Worm Composting At Home

So you want to grow lots of healthy plants but don’t want to spend money on compost or fertilizer?

Maybe you would like to start a compost heap in your yard, but you live in a townhouse or apartments, and your neighbors or HOA would not approve. What to do??

Well, there is a way you can have endless amounts of free worm castings to use as fertilizer for your garden, and you don’t need yard space to do it. How, you ask?

Well, with a worm bin. It’s actually not as disgusting as it sounds.

A worm bin is a good way to recycle organic waste into fresh compost. You will need worms, of course. Red wigglers in particular. They were very cheap and were great little workers.

All they ask is that you fill their bin with a little organic waste every day, some potato peels or grass cuttings will do, and they will give you all the free compost you could ever want.

Now I know the thought of bringing worms inside your house and starting a compost heap INSIDE seems a bit over the top at first, but lots of people do it, and there are a thousand sources all over the internet where you can find detailed information about how to start composting with a worm bin in your house.

Most people are concerned that it will cause their house to smell, but it doesn’t if things are done right. Besides, worms don’t like light. Keeping your worm bin in a dark basement or under the sink (somewhere that odor wouldn’t be much of a problem) is best. T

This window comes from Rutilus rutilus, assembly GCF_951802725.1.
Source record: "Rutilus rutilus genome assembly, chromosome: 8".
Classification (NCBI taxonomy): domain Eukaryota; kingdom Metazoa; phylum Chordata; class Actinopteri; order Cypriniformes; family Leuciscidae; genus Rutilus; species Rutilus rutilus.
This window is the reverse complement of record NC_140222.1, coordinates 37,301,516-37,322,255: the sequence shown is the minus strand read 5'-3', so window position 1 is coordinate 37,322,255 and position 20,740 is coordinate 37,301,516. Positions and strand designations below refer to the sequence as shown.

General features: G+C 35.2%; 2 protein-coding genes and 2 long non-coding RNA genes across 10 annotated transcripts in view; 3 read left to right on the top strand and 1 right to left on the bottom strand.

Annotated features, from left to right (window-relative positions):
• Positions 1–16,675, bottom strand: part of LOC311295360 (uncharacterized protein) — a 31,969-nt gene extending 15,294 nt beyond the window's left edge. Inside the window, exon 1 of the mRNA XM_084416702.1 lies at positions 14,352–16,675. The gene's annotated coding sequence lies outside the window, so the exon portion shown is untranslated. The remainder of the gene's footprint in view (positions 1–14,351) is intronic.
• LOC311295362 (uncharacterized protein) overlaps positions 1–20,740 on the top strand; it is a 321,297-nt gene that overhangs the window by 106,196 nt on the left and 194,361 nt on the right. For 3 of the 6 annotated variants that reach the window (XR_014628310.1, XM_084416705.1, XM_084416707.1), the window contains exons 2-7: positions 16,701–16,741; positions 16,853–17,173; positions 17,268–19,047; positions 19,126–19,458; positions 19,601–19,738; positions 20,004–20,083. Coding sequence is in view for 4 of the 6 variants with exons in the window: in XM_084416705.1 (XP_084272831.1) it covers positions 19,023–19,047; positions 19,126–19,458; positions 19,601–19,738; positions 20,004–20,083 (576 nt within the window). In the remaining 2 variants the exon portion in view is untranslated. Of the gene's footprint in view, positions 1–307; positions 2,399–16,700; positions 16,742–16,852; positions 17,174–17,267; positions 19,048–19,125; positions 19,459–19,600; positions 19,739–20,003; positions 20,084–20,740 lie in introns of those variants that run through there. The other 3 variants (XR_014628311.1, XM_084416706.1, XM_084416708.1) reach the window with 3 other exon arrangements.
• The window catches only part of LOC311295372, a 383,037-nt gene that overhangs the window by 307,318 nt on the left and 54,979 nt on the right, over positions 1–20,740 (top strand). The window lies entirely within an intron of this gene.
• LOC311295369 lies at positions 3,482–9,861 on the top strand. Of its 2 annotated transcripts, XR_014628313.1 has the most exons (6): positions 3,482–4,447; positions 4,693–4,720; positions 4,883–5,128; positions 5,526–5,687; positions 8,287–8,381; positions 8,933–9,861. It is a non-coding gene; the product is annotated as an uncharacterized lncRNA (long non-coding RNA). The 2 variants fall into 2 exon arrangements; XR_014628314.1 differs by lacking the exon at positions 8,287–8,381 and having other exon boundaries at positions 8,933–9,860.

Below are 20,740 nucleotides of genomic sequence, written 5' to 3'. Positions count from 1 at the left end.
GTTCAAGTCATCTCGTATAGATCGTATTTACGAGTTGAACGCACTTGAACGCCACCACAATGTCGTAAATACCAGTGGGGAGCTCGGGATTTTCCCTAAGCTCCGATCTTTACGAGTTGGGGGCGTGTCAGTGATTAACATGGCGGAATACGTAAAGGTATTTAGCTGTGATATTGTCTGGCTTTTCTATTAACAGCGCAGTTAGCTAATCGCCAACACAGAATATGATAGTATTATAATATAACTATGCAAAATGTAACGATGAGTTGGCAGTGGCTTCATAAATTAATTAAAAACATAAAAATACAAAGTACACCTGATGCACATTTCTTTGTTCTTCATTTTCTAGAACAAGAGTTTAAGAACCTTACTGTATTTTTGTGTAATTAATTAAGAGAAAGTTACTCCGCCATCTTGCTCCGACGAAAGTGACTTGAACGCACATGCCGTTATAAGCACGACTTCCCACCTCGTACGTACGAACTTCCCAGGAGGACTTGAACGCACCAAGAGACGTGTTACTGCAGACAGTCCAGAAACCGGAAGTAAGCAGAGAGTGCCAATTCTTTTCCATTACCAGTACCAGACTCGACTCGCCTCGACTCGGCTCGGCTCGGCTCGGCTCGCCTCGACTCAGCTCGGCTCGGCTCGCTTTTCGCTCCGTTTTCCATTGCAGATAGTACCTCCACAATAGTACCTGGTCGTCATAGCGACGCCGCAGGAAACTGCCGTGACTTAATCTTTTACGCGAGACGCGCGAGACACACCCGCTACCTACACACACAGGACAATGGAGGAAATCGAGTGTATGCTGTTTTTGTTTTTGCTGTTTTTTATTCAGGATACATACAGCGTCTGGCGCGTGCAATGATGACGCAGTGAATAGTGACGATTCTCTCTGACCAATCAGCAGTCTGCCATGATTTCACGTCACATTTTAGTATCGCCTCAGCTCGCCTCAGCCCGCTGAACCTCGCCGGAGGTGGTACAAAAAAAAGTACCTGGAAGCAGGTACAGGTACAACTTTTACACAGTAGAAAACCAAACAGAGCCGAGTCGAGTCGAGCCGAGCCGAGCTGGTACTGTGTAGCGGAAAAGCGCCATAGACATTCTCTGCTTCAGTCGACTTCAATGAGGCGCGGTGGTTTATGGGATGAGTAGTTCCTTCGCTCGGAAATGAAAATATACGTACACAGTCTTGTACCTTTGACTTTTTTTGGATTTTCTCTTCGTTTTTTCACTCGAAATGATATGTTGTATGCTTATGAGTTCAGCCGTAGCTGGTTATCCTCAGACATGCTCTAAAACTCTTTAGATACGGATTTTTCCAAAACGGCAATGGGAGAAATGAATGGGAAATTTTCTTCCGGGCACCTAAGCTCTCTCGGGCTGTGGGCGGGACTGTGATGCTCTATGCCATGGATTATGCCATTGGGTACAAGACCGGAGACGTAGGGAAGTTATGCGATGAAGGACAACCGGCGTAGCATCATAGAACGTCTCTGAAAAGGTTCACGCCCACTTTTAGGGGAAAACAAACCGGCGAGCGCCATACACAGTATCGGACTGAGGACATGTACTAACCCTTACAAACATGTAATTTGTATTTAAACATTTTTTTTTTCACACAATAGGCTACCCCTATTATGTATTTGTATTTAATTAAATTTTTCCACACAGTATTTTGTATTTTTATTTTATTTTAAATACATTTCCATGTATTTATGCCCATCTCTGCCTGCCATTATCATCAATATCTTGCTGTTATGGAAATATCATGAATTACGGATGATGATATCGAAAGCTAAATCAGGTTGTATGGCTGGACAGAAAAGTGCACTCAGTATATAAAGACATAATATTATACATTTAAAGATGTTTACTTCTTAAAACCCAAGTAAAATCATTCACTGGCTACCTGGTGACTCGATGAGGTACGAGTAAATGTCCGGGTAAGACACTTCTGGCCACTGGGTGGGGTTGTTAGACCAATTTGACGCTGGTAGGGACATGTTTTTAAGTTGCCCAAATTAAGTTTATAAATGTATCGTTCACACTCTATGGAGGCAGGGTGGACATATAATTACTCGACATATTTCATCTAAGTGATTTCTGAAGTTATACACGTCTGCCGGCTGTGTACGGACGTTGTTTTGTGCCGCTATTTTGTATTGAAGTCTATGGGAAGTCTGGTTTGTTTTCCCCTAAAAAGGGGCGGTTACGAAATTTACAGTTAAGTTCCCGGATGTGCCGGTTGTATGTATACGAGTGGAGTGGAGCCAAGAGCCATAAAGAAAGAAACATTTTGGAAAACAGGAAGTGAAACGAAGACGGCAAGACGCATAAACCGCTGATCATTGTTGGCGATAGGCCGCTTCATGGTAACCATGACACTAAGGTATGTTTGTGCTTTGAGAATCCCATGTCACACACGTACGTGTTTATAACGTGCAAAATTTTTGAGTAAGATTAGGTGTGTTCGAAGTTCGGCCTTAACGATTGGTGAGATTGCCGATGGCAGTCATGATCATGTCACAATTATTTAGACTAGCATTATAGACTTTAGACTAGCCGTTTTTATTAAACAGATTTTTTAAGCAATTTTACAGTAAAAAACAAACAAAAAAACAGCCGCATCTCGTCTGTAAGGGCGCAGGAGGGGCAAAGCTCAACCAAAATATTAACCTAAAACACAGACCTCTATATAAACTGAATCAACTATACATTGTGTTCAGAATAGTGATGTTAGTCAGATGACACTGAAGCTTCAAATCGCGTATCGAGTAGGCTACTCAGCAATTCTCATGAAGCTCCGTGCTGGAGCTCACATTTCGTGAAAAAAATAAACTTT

The biggest problem you may run into is the worm could die if the worm bin is not kept at just the right moisture level or if you give them the wrong type of food.

Moisture levels inside the bin can be kept even by keeping it ventilated with holes. As for food, worm bins should never be filled with any non-organic material. Things like apple peels, eggshells, grass cuttings from your garden (grass that does not have fertilizer or pesticide on it).

The worms are very happy turning your table scraps into miracle compost, and they will not try to escape from the bin. In fact, they will be so happy that soon baby worms will result, and you may find yourself selling them on craigslist or eBay, which is where many other worm owners sell their extra worms and where you should start looking if you are interested in starting a worm bin.

You can also buy them locally from garden shops or places that sell fish bait or live pet food for lizards and such. They are only about three or four dollars for a hundred worms, or if you would prefer to think of it another way, a lifetime supply of free compost.